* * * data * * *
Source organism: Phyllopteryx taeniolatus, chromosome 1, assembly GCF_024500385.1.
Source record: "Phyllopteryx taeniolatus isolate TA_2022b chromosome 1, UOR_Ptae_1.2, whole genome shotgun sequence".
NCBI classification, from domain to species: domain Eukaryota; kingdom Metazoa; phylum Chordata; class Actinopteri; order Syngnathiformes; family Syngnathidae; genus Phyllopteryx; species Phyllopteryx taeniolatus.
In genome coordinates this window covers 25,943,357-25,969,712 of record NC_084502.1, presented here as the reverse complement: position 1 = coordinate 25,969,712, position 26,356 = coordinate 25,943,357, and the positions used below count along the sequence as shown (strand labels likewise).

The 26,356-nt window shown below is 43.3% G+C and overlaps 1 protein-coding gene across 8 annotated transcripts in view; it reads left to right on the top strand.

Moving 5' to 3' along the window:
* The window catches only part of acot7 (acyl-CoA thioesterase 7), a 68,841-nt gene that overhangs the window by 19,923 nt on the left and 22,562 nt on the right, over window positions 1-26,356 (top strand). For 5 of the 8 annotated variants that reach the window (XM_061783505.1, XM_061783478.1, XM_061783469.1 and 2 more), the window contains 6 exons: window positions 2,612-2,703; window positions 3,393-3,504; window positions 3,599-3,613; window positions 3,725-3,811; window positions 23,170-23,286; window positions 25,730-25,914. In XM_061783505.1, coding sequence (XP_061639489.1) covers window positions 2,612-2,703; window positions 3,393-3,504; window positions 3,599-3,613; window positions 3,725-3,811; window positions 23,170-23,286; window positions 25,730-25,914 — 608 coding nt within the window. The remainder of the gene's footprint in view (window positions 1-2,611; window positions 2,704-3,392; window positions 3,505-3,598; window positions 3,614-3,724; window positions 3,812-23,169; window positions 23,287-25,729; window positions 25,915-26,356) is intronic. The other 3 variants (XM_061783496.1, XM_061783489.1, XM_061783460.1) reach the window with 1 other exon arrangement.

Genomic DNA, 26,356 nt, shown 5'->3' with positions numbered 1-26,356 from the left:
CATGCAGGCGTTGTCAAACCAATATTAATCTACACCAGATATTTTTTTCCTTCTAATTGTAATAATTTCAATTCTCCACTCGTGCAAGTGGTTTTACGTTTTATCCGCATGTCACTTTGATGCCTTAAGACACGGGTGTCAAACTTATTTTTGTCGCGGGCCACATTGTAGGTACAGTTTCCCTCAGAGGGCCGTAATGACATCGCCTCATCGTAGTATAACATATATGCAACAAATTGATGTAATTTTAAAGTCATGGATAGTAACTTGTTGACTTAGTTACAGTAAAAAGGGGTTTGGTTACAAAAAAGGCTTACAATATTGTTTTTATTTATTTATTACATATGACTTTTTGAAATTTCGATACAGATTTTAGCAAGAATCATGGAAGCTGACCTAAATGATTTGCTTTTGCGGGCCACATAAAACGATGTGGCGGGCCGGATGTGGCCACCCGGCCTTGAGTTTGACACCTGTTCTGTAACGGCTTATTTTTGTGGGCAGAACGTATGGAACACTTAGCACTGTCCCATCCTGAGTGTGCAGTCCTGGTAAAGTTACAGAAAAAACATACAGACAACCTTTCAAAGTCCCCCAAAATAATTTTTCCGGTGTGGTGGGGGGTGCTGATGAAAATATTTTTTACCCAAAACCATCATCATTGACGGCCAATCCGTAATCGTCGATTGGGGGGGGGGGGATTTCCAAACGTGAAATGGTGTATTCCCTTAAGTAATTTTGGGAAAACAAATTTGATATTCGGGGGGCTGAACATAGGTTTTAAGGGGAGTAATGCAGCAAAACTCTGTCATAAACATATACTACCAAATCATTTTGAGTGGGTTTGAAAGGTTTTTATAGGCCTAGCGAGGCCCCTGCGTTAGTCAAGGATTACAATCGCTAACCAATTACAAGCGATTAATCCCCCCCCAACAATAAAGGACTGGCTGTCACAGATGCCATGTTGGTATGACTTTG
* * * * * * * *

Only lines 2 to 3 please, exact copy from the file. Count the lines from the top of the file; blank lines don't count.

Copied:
Source record: "Phyllopteryx taeniolatus isolate TA_2022b chromosome 1, UOR_Ptae_1.2, whole genome shotgun sequence".
NCBI classification, from domain to species: domain Eukaryota; kingdom Metazoa; phylum Chordata; class Actinopteri; order Syngnathiformes; family Syngnathidae; genus Phyllopteryx; species Phyllopteryx taeniolatus.